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As Supreme Court Blocks Louisiana's Anti-Choice Law, Reproductive Rights Groups Breathe Sigh of Relief—and Prepare for Continued Fight

"The court's legitimacy in the eyes of the public will be threatened if they follow through on Trump's promise to end legal abortion," said NARAL Pro-Choice America.

The U.S. Supreme Court ruled on Monday that Louisiana cannot impose restrictions on abortion clinics that would require doctors who provide abortion care to have admitting privileges at local hospitals. (Photo: Mikasi/cc/flickr)

Reproductive rights groups on Monday expressed relief after the U.S. Supreme Court struck down an extreme anti-choice law in Louisiana—but said they were prepared for a continued fight to protect reproductive healthcare across the country.

In a 5-4 decision in June Medical Services vs. Russo, Chief Justice John Roberts joined the high court's four liberal-leaning justices in ruling against a 2014 Louisiana law which stated doctors who provide abortion care in the state must have admitting privileges at a nearby hospital. The restriction was one of several Targeted Restrictions on Abortion Providers (TRAP) laws passed by states in recent years designed to shut down clinics.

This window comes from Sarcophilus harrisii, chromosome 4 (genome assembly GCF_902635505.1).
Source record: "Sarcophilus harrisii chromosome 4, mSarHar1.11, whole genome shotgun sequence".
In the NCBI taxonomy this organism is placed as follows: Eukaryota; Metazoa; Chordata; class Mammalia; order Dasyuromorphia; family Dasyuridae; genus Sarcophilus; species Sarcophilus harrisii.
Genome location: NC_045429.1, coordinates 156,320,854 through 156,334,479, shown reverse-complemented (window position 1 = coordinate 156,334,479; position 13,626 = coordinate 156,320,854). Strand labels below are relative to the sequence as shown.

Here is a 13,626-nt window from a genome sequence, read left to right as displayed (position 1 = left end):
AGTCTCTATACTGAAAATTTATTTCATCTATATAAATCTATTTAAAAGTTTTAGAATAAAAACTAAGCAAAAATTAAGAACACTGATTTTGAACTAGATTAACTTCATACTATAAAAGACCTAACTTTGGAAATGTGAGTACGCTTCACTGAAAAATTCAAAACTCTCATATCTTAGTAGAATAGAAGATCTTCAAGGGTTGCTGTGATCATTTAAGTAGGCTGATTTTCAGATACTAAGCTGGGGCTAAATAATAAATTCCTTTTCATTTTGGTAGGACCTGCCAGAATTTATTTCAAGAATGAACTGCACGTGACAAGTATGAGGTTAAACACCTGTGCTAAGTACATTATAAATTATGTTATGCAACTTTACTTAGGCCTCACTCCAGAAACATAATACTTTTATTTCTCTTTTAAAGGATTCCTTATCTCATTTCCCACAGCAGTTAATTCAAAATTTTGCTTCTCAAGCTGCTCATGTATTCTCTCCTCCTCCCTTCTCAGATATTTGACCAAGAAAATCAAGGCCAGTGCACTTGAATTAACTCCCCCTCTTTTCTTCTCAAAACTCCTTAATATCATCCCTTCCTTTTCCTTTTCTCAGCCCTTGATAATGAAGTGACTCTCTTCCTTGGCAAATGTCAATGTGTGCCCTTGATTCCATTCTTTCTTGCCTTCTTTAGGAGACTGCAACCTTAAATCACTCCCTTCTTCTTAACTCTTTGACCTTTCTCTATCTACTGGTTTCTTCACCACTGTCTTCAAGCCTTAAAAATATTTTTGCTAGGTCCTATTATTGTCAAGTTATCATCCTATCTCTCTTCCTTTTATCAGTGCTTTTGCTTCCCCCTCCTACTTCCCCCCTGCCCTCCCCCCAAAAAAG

"That this law was only struck down by a 5-4 vote shows just how precarious access to abortion is in our country, where politicians continue to pass laws designed to shut down clinics and push abortion out of reach."
—Jennifer Dalven, ACLU

In 2016, the Supreme Court rejected a similar law that had passed in Texas. Writing the opinion for the four liberal-leaning judges, Justice Stephen Breyer ruled that like the Texas law, the restriction placed an "undue burden" on patients seeking abortion care, in violation of the 1992 Casey vs. Planned Parenthood decision.

The law "poses a 'substantial obstacle' to women seeking an abortion" and "offers no significant health-related benefits," Breyer wrote, agreeing with a lower court's ruling.

As such, the Republican-led Louisiana legislature imposed an "undue burden on a woman's constitutional right to choose to have an abortion," he added.

"Today we can rest easy knowing abortion access is still intact" in Louisiana, tweeted the National Women's Law Center. 

The doctors who filed a lawsuit over the legislation argued that the restriction would leave patients in Louisiana with only one eligible provider at one clinic where they could obtain care. About 10,000 women seek abortion care each year in the state. 

Louisiana lawmakers have passed 89 abortion restrictions since Roe vs. Wade affirmed women's right to obtain abortion care, and there are currently only three clinics operating in the state.

The state law was struck down despite President Donald Trump's appointing of two right-wing, anti-choice judges to the court since he took office in 2017. The decision is the third ruling in less than two weeks that has been considered a legal defeat for the Trump administration.  

Advocates pointed to Justice Brett Kavanaugh's support for the Louisiana restriction as new evidence that federal lawmakers who supported his confirmation, arguing that reproductive rights are secure in the U.S., must be voted out of office.